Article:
Pinnacle Ruin appears to represent a village of migrants from Mesa Verde and thus tells us about the "abandonment" of the Four Corners in the 13th century. Chimney Rock is a spectacular site, an outlier of the great 12th-century center at Chaco Canyon. Black Mountain appears as the largest village between the 11th-century Mimbres collapse and the 13th-century rise of Casas Grandes; it may represent the historical transition between those two famous societies.
The research has been undertaken by CU graduate and undergraduate students. In all three projects, we are collaborating with other institutions: universities, nonprofits, local CRM (cultural resource management) firms, etc.
Pinnacle Ruin and Chimney Rock have been my favorite projects so far. Both are important for archaeological issues, and both were spectacular sites in amazing settings, with productive collaborations.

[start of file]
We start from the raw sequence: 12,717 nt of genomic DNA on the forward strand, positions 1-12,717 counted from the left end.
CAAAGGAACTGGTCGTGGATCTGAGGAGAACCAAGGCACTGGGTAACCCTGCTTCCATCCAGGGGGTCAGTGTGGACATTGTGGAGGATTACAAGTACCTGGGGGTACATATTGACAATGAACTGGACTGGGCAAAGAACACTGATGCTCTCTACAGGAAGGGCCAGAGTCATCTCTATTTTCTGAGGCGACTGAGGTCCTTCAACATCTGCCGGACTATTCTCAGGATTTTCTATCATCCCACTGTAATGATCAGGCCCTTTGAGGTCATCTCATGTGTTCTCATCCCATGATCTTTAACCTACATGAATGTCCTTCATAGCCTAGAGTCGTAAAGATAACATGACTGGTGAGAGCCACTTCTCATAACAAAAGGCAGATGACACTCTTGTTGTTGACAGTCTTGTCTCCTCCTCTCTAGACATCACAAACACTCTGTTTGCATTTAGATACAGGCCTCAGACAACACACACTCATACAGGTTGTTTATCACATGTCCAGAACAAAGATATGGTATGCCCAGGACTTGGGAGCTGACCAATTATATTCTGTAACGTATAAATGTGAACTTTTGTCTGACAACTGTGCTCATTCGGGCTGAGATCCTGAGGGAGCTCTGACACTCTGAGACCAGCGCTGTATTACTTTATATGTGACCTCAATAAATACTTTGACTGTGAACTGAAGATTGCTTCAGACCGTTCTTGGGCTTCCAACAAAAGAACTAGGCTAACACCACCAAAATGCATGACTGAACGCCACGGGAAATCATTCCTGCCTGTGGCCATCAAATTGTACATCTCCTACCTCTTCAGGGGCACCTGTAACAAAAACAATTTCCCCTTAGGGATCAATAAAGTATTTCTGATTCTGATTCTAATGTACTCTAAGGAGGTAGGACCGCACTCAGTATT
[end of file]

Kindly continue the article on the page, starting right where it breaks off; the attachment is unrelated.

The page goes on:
(For more information on Lekson's research, listen to a recent lecture he gave at the University of New Mexico.)
2. You were president and CEO of Crow Canyon Archaeological Center, which allows the public to join archaeological digs in southwestern Colorado. How important do you think it is to allow the public to be able to participate in such endeavors?
It's critical to communicate archaeology's science and stories to larger audiences, and it's largely acknowledged by my field that archaeology does not do a great job of doing that. Crow Canyon is one approach: letting a limited number of interested laypeople participate alongside professional archaeologists. Other media reach larger audiences: for me, most recently, books. And I get dragged into quite a few videos, too.
Almost all sites are backfilled. That is, after limited excavations are completed, the earth removed is put back into the excavations to preserve the rest of the site. Leaving an excavated ruin open requires a commitment and budget for long-term care and repair. The National Park Service has the ability to do this, but CU does not.